• Both electric and magnetic field oscillates in phases with each other and the direction of energy transfer(velocity of wave) is given by E × B.
Consider a wave travelling in the z direction then the electric field Ex is in the X direction and the magnetic field By is in the Y direction.

We can write this as,
Where K is the wave number, given by,
And the speed of propagation of wave is given by,

Also, from Maxwell’s equations, we can conclude that,

Velocity of electromagnetic wave in any medium—
– It does not depend on electric and magnetic field but only depends on the properties of the medium.

Electromagnetic Spectrum

The classification of electromagnetic waves on the basis of the frequency is known as electromagnetic spectrum.
Different types of waves are classified as—

Radio Waves >0.1m Accelerated motion of charges in conducting wires. Receiver’s Ariels Radio and television

communication systems.

Cellular phones transmit

voice signals in Ultrahigh

frequency band (UHF).

Micro-

waves

0.1mm to 1mm Klystron valves, Magnetron valve, Gunn diodes Point Contact Diodes Radar systems in aircraft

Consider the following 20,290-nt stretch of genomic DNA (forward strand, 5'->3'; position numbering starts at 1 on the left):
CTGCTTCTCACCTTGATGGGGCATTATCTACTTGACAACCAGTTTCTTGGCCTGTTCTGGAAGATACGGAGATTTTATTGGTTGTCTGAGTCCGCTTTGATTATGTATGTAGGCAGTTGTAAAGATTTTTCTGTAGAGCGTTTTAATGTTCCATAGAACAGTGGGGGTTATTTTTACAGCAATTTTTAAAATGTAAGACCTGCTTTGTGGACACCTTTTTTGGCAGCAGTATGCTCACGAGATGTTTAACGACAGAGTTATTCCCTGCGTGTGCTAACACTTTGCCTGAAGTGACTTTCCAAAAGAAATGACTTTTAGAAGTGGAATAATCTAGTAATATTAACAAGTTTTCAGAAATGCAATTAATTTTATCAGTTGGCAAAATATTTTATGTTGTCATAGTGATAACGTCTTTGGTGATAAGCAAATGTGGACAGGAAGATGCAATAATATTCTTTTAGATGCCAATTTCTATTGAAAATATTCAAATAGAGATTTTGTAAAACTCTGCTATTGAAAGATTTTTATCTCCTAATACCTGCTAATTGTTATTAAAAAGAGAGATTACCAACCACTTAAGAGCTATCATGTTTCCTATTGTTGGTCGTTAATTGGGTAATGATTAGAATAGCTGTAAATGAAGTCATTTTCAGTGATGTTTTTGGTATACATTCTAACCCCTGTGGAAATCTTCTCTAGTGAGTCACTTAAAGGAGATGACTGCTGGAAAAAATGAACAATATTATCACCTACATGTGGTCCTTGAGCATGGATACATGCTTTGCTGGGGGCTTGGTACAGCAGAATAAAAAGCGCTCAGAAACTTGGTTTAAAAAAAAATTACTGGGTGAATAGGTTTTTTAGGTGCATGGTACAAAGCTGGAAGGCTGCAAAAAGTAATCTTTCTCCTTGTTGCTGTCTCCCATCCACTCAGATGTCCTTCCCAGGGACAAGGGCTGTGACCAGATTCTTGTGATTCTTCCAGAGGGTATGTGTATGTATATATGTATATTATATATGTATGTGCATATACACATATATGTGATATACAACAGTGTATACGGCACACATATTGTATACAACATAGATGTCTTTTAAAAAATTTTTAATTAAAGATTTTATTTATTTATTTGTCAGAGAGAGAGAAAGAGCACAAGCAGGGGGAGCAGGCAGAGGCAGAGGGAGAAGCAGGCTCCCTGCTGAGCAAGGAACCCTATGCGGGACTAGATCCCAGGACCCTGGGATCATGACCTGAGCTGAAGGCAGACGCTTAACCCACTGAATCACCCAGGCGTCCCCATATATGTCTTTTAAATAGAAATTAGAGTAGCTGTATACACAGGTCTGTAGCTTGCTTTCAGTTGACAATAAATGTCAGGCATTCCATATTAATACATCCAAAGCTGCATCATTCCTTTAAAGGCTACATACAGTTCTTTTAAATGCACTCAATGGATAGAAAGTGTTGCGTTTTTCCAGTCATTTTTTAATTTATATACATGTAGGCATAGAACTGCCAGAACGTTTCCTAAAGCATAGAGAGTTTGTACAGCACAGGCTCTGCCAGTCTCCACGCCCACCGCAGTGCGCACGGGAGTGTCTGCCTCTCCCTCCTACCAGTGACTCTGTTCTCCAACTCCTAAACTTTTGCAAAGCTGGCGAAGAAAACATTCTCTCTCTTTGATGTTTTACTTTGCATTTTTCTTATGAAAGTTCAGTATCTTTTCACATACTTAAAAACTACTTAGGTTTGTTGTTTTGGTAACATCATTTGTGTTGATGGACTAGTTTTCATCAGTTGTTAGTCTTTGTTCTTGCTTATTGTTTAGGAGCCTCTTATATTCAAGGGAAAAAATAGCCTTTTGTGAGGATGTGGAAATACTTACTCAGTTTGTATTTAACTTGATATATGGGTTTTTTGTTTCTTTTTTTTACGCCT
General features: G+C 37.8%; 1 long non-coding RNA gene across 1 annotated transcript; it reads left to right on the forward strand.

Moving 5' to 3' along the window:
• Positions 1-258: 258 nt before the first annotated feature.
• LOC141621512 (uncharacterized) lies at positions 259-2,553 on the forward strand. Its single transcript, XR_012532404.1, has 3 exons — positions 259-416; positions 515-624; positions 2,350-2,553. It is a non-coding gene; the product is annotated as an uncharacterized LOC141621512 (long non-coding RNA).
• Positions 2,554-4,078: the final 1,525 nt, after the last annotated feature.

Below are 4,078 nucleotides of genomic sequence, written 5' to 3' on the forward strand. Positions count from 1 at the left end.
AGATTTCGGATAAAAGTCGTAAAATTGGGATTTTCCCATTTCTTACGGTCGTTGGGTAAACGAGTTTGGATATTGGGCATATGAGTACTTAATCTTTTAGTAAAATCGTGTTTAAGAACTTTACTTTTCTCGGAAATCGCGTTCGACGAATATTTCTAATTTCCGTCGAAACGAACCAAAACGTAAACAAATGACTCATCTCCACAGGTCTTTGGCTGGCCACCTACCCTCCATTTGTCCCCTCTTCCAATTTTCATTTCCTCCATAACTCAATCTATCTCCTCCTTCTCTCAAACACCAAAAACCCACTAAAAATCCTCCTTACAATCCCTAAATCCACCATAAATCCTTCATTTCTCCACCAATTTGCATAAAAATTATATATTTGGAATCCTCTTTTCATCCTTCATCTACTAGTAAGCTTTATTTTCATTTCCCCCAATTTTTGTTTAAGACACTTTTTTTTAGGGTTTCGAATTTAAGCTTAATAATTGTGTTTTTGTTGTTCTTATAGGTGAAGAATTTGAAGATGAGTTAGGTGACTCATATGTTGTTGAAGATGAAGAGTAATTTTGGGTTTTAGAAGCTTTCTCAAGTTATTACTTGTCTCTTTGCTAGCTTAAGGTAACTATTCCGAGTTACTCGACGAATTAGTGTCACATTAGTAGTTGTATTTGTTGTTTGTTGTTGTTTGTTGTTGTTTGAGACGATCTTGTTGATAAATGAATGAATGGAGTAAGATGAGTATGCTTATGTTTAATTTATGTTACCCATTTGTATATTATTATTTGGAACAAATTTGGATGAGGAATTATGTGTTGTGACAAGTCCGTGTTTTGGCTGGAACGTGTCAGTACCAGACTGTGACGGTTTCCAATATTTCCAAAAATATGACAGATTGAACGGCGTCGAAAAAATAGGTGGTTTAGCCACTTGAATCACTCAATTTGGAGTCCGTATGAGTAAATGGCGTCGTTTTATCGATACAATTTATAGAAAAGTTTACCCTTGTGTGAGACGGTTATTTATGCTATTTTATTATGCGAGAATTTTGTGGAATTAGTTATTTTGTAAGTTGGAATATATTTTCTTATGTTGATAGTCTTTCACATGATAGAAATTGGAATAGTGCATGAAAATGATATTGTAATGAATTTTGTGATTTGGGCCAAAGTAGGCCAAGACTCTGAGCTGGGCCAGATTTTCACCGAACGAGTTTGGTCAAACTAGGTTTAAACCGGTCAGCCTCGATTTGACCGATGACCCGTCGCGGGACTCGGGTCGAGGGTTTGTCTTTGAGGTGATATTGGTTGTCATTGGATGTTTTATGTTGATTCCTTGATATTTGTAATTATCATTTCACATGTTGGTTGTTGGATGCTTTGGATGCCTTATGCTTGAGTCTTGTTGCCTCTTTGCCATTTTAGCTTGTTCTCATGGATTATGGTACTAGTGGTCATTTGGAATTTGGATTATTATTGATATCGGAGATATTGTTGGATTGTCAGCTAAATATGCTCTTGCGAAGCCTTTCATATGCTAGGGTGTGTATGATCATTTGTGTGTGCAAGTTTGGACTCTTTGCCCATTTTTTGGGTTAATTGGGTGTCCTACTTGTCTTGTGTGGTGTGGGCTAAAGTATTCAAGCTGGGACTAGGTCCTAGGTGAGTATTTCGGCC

navigation, used to time

fast balls, tennis serves

and automobiles.

Microwave ovens in homes.

Infrared waves/ Heat waves 1mm to 700mm Vibration of atoms and molecules in hot bodies Thermopiles, bolometer,  infrared photographic film IR lamps used in physical

therapy, maintains

earth’s avg temp.

through greenhouse

effect, IR detectors in

satellites for military purpose

Light/ Visible Rays 700nm to 400nm Electrons in atoms emit light

when they move from a high energy level to a lower energy level

Eye, photocells, photographic films

 

 

It enables us to see

things and provides

information about the world.

Ultra-

Violet rays

400nm to 1nm Inner shell electrons in atoms moving from one energy level to lower level Photo cells, photographic films Used in LASIK eye

surgery, UV lamps are

used to kill germs in water purifiers.

X rays 1nm to 10-3 nm Bombarding metals with high energy electrons, X- Ray tubes,

inner shell electrons

Photographic tubes, Geiger tubes, ionization chamber Used as a diagnostic tool

in detecting various forms of cancer.

Gamma Rays <10-3 nm Radioactive decay of nucleus,

nuclear reactions

—– Used in medicine to destroy cancer cells.